PIP insurance, also referred to as Personal Injury Protection, can cover medical expenses and other related costs in the event of an accident, regardless of who is found at fault. It can also be referred to as no-fault insurance and may be required in some states, such as New Jersey. While PIP is similar to medical payments, PIP takes it to the next level and can cover things like lost wages in the event of an accident. 

Uninsured and underinsured motorist coverage (UM/UIM)

One in eight drivers is uninsured, which can make the financials of getting into an accident a bit stressful. That’s why opting for uninsured and underinsured motorist coverage can help. This type of coverage helps cover costs in the event that the driver doesn’t have enough liability insurance coverage or has no insurance. 

Rental car insurance coverage 

Rental car insurance coverage can mean one of two things. First, it can mean the type of car insurance that the rental car agency offers you to protect you in the event of damage or an accident while renting the vehicle. It’s important to note though that your personal car insurance may extend to rentals or certain credit cards may offer this as a benefit. 

Rental car insurance can also mean rental reimbursement coverage that helps pay for a rental car if you’re in an accident covered by your policy and your vehicle is not usable.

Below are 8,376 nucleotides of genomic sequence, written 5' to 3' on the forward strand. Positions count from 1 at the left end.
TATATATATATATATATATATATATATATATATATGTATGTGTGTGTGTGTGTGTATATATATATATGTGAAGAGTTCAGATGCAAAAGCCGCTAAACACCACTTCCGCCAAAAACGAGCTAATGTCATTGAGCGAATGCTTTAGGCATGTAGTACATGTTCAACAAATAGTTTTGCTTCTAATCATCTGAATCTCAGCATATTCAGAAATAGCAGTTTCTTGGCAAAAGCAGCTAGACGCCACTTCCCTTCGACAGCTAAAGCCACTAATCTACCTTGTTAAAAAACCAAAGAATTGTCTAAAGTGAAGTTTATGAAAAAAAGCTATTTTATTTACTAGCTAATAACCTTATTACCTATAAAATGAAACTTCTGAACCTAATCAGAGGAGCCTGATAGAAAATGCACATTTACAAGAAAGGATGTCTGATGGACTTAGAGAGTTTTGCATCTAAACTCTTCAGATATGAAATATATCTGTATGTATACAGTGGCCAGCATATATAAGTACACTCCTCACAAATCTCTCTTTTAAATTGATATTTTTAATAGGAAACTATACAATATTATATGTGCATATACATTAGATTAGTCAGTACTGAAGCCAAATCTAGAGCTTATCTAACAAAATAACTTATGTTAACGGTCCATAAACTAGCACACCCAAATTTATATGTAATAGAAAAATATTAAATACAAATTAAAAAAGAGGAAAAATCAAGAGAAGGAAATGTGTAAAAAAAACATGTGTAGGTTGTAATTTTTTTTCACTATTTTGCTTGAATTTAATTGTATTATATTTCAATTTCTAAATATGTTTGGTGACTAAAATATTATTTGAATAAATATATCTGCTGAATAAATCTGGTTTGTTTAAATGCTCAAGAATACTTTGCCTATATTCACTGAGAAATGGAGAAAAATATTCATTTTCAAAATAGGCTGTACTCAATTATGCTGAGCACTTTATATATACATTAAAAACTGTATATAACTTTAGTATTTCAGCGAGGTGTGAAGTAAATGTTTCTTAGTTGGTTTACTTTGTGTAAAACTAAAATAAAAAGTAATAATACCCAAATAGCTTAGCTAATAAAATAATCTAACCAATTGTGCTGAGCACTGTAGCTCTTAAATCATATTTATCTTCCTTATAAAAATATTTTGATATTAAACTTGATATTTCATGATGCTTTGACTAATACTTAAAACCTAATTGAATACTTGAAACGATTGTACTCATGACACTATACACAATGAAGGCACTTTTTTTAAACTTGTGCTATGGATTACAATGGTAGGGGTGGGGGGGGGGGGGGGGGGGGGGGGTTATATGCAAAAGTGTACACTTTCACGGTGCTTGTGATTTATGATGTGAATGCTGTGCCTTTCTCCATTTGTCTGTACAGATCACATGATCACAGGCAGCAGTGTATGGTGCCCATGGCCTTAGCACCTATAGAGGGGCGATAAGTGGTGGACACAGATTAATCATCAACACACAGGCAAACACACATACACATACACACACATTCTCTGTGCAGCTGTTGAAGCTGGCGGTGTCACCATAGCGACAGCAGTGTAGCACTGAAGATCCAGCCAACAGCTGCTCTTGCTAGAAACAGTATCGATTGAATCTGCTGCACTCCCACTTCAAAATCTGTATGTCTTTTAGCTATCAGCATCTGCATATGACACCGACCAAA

Roadside assistance 

Roadside assistance coverage helps drivers in a bind get the help they need. For example, if you get into a sticky situation while driving such as running out of gas or your car dies, you can use your roadside assistance coverage to get support in your time of need. 

Determining which coverage is right for you

If all this info is overwhelming, consider this: there’s no one-size-fits-all comprehensive combination of plans. Your specific needs as a driver are unique and the type of coverage you choose will depend on a lot of personal factors. 

When deciding on the right coverage, think about these key pieces of info and then you can make an informed decision from there:

  • What type of car you have and how new it is
  • The quality and limits of your health insurance
  • Where your car is garaged
  • Your budget
  • Your driving behavior

Answering these questions can help inform what type of car insurance coverage you need. Though “full coverage” auto insurance isn’t a single plan, you can mix and match your coverage options to make sure you’re protected. 

The bottom line 

If you’re researching car insurance options you might wonder what is full coverage insurance? It’s a common question and the answer may vary. Typically though full coverage car insurance refers to liability, collision, and comprehensive coverage so you have all major facets covered including injury and property damage for yourself and others, as well as if there is any physical damage to your own vehicle or damage that is not accident-related. 

If you want affordable car insurance and pay for only the miles you drive, you can reimagine your car insurance options and get pay-per-mile coverage with Metromile. You pay for gas by the gallon, why wouldn’t you pay for insurance based on the miles you drive? Using Metromile, you can. Get a free quote.